Today is a red-letter day in our monastery. One of our Sisters will make solemn vows today, uniting herself until the end of her life to Our Lord Jesus Christ in the religious life of our Dominican family, and in particular, in this community of cloistered, contemplative nuns in Lufkin.
When a young woman wants to enter this way of life, she comes to visit for a few weeks. Then she goes home to think about her experience here. And if she then wishes to return here, she comes back for a nine-month period of what is called postulancy. During that time, she may leave whenever she wants. If she wishes to continue, she then receives the religious habit and becomes a novice. Again, she may leave at any time during the two years of the novitiate, as it is called. After that, if she still wishes to continue living this life, she makes simple, or temporary, vows for three years. And finally, if she is convinced that this is the life to which God is calling her and she wants to continue for the rest of her life, she makes solemn, or perpetual vows. That is what is happening today to one of our Sisters, and will happen again in about ten days to another.
It is unusual for two Sisters to make solemn vows in so short a time, so there is special joy here at the monastery. The Bishop of the diocese will come for both these occasions to receive the vows of the Sisters and indicate the happiness of the entire diocese to welcome these two young women into a lifelong commitment to Christ in this beautiful life.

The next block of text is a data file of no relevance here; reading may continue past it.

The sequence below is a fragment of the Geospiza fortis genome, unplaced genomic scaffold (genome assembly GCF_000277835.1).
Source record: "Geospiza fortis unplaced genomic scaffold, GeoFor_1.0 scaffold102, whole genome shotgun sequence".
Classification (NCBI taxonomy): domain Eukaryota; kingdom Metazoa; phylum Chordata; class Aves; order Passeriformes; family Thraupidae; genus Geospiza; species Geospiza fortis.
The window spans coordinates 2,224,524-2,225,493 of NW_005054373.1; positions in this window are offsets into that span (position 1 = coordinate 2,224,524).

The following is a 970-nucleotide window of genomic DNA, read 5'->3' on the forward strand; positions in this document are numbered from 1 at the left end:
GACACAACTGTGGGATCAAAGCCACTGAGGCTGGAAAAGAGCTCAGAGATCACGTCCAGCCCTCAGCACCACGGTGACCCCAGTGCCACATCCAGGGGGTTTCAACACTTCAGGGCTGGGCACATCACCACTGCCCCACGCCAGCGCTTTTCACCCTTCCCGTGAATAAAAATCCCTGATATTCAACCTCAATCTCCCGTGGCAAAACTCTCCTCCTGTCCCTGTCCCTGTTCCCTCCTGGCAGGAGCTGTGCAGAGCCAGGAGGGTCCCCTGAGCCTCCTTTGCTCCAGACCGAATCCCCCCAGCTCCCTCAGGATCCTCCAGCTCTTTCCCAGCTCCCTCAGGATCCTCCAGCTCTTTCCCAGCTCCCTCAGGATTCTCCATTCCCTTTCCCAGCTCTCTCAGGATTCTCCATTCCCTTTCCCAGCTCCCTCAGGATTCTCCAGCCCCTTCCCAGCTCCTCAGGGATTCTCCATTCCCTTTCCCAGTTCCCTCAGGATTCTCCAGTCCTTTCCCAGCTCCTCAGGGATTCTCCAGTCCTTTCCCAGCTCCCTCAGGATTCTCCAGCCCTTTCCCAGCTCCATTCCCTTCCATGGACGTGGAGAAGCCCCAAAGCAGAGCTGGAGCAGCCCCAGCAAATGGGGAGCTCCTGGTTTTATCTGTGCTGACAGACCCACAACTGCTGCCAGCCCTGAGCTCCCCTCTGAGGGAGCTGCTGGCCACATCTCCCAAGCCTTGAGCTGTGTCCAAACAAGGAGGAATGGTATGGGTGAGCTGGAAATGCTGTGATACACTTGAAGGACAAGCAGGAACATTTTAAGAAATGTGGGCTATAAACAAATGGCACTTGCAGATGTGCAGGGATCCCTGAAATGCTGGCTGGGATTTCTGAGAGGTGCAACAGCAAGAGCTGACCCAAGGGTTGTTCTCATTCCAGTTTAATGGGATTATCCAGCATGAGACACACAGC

Naturally, as I witness these wonderful events, my thoughts go back to that day—August 31, 1960 — God in our Dominican family. The years have gone by very quickly. I am deeply grateful to God for having called me to this life and given me the opportunity to serve Him and His people. How I wish that more young people, who are searching for meaning in their lives, realized the tremendous opportunity that religious life and priesthood offer them, and that they could overcome the secular and irreligious atmosphere that surrounds us in this paganized world so as to offer themselves to God as consecrated members of the Church. The Church needs religious and priests; young people need a reason for living and guidance in life. We must do what we can to bring these two elements together so that many will hear the words of Jesus: “Come, follow me,” and will accept that invitation that brings such joy, such fulfillment. Thank you for
seeking God’s truth, God Bless you. Father Victor Brown, O.P.
Note: This message was composed some years ago.